- Element of Performance: Dyrness explains that modern art is not only about the final product, but the process of creation. Missionary and evangelistic endeavours of the past focused on counting the number of “saved souls,” viewing salvation as something tied to a specific time and place. Today, many recognize that people come to Christ through a process, and the movement from unbelief to belief is more of a spectrum than on/off switch. Missions in the 21st century needs to consider process and learn to measure movement along the spectrum rather than count “raised hands.”
- Interactive Character: Missions was classically viewed as a one-way transaction, from the missionary to the lost. Today missions had become a dialogue, where within the context of a faith community, the lost are invited to belong and participate long before they believe. Dyrness discusses the rise of “shock-art,” which is clearly meant to provoke a response. In a similar way, I’ll often notice that those pre-Christians who are hanging out in our faith community will use strong profanity or bring up controversial issues to see how we react. What Dyrness says of shock artists is true of these people as well. “In a sense, these artists are presenting a contemporary morality play, but they are asking for someone to provide the moral of the story.”
- Collaborative Character: Artists are “longing to work together” not only with other artists, but with those who would typically be considered “consumers.” I believe that collaboration is the way forward in missions, leaving behind every hint of colonialism and moving to the place where missions is no longer FOR or TO a particular people group, but WITH.
- Turn to the Visual: With Facebook and Instagram and YouTube (oh my!), the world has become increasingly visual. Dyrness observes that “These developments are a threat to a culture that is centered in the Word.” But he also explains that this could be an opportunity for this generation to “forge a new alliance” between word and image. The gospel must take expression in visual arts in order for it to speak to the world today.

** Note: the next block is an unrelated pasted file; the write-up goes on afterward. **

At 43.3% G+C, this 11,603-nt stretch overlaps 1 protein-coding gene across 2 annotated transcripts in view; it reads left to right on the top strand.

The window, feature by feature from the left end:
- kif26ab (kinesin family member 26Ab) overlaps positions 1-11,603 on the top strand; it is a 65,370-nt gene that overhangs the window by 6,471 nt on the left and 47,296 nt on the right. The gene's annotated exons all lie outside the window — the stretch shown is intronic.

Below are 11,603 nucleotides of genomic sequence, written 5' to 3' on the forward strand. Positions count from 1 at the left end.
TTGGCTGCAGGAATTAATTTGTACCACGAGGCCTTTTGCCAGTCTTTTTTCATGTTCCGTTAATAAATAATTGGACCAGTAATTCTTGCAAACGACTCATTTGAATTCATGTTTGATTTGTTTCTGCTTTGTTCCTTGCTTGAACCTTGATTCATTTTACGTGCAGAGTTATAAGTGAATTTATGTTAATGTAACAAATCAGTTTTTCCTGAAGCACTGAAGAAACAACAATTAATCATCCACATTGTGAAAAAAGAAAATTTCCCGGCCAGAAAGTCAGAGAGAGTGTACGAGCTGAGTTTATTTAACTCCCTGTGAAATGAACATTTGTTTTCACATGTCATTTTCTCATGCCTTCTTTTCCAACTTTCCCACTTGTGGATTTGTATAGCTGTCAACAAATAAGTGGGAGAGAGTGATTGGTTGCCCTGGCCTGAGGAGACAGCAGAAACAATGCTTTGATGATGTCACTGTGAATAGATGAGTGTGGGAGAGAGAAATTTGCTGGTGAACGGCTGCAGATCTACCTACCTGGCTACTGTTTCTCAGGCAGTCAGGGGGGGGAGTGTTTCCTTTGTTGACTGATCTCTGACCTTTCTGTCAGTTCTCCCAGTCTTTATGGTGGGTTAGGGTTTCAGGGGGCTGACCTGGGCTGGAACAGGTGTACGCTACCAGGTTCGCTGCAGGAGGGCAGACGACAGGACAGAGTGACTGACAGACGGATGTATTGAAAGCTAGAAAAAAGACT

- Spiritual Element: Dyrness wisely observes that over the course of history, when the Church pulled away from visual arts that spirituality lost its visual expression. At the same time, in its rejection of the Church, art lost its spirituality. But now the art world is hungry and open to spirituality, and that that opening is Good News for the Church. As art looks for its lost soul, Christians on mission need create room for the Church to welcome artists.
All of these element are clues, to which the mission world needs to pay attention. It’s time to change how we spread the gospel! Jesus is relevant to the world today, but if we continue to use outdated delivery systems, we’ll fail to make Him known.
 James F. Engel and William A. Dyrness, Changing the Mind of Missions: Where Have We Gone Wrong? (Downers Grove, Ill: IVP Books, 2000). 147.
 Fritz Kling, The Meeting of the Waters: 7 Global Currents That Will Propel the Future Church, 1st ed (Colorado Springs, Colo: David C. Cook, 2010). 20.
 William A. Dyrness, Visual Faith: Art, Theology, and Worship in Dialogue, Engaging Culture (Grand Rapids, Mich: Baker Academic, 2001).